Phishing emails are often disguised as legitimate emails from legitimate companies that users often transact with whose primary motive is to gain access to your personal information. These are often sent by “phishers” who are also hackers, scammers, identity theft criminals or spammers.
How To Identify Phishing Email
Phishing emails often come disguised as a legitimate correspondence from a financial institution like a bank or a credit card company. They will tell you that they are currently undergoing a merger and to secure your account, you have to verify your account details with them including your bank account number, full name and password when possible.
Other phishing emails will tell you won in a foreign lottery (your email was drawn or your name) and in order for them to process your check, you have to provide them with your banking details. Some phishing emails contain a link that when clicked will redirect you to a legitimate looking site where you will enter your personal details. Others often have some sort of form that is included in the message body that you have to fill up.
Avoiding Phishing Emails
If you receive an email, a pop-up message or an IM that asks for your personal details or any private information, do not reply to them. If they send you a link to click on, don’t click it. It will only redirect you to a bogus site. If you want to go to the legitimate site of the bank where you can transact, type their address on the URL box of your browser.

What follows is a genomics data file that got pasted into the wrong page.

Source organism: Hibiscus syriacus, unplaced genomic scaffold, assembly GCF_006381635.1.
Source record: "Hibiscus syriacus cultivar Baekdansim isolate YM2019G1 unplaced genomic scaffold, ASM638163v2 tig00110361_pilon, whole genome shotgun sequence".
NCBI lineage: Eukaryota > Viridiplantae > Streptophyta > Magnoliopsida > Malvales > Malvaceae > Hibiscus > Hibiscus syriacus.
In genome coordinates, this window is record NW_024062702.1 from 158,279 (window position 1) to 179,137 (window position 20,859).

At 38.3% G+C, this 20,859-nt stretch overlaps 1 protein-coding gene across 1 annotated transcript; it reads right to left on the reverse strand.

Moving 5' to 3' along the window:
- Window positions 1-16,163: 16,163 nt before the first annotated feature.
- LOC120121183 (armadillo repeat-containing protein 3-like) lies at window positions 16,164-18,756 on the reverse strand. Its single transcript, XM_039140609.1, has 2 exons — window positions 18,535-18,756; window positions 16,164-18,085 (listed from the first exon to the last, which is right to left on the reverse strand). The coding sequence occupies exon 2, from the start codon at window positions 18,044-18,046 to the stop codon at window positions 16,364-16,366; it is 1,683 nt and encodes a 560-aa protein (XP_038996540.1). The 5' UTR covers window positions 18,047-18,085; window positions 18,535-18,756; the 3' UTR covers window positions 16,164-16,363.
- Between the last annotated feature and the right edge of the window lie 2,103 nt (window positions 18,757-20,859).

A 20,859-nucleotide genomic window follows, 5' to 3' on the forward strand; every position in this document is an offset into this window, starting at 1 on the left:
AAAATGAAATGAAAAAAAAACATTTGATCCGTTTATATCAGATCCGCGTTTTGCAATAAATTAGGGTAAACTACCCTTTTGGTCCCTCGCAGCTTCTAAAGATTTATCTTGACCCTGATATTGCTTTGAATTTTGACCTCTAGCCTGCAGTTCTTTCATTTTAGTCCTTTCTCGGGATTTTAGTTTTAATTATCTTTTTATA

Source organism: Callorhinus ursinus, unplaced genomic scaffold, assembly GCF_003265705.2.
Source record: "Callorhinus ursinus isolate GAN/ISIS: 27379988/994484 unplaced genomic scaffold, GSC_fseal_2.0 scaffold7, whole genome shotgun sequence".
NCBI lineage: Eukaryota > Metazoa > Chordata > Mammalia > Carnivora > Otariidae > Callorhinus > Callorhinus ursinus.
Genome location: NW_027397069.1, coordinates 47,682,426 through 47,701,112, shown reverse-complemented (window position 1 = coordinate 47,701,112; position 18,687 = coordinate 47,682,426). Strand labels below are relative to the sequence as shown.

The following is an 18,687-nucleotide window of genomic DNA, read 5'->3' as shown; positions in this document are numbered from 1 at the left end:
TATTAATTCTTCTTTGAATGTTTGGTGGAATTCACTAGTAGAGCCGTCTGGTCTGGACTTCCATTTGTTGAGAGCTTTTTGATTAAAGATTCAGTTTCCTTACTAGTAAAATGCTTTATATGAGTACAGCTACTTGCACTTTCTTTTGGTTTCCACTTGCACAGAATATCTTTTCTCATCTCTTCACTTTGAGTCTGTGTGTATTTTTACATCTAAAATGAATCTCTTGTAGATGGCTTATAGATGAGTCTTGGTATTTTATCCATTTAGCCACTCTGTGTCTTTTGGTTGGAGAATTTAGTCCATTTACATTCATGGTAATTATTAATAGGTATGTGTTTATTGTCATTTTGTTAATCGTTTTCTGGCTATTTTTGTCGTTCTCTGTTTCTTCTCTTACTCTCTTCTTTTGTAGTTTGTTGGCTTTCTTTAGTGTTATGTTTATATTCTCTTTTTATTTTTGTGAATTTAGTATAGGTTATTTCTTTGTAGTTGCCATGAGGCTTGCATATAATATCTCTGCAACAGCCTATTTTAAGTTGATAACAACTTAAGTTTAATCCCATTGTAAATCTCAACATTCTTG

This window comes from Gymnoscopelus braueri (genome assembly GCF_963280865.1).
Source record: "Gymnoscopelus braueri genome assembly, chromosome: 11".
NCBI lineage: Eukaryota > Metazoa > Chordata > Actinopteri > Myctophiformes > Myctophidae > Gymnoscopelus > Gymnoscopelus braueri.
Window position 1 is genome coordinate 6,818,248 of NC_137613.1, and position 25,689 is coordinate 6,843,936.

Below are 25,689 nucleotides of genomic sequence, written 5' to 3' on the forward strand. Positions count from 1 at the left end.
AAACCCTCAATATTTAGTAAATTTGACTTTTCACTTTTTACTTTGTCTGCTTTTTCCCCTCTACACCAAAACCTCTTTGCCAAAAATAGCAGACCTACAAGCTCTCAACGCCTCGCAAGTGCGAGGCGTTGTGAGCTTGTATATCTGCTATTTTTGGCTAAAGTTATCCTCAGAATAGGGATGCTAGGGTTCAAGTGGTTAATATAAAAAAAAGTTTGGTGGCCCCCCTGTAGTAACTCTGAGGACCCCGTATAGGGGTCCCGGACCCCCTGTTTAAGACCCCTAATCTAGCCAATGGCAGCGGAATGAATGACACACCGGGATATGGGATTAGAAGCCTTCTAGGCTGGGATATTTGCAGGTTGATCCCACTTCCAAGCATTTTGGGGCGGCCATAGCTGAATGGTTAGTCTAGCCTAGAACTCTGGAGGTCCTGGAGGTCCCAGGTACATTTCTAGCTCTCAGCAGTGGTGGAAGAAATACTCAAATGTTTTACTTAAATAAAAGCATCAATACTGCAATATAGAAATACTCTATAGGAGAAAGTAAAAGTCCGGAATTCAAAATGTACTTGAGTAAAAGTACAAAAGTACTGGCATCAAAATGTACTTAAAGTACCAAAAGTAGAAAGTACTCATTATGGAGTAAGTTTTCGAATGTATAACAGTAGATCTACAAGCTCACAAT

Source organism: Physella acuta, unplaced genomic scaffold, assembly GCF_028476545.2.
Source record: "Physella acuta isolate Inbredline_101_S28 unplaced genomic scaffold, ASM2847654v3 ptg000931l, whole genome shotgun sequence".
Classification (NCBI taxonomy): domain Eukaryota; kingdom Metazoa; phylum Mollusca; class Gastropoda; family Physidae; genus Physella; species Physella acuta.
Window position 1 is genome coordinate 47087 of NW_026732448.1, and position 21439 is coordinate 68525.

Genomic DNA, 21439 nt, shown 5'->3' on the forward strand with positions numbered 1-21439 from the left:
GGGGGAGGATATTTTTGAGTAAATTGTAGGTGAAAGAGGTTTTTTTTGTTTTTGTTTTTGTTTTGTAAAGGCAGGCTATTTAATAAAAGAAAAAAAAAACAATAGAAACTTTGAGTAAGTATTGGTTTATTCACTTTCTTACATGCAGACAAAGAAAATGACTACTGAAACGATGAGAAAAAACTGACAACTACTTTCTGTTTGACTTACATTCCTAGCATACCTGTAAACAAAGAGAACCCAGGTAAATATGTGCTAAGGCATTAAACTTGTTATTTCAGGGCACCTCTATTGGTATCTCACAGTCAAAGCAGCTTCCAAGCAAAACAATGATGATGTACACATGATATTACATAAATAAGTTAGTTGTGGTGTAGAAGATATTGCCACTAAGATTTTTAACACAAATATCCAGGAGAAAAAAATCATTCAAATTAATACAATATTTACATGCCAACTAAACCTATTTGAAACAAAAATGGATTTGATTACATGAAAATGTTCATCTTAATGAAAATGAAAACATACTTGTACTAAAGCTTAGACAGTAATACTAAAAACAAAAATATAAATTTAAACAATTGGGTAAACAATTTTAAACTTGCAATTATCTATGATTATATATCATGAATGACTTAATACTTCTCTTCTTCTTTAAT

Do not call any number that will be specified on any email, pop up or IM that you will receive from unsolicited sources. These numbers often do not have 800 prefix. Again, these numbers can simply be numbers used by identity theft criminals. If you want to call your bank, call them on the number stated on your financial statement.
If you receive any suspicious emails, tag it as junk so that you will not get any in the future. Have the email sent and reported to your email provider so that they will be aware that phishing emails of this sort are being sent to their subscribers and they can take appropriate action. Print the email as well and send it to the institution or organization concerned. They should also be aware of this phishing email so that they can warn their depositors or clients about this issue.
If you have subscribed to any mailing list, opt out. Mailings lists of this kind can also be hacked by malicious individuals or identity theft criminals to gain access to multiple email accounts at once. There are also sites who will sell your email to organizations that may have other motives of sending you an email.
Read privacy policies of any site that you will visit who will ask for your personal information. This document clearly explains which information they will collect and how these pieces of information will be treated, stored and disposed of (if needed). This should tell you if the site that you are transacting with cares enough about your personal information or not.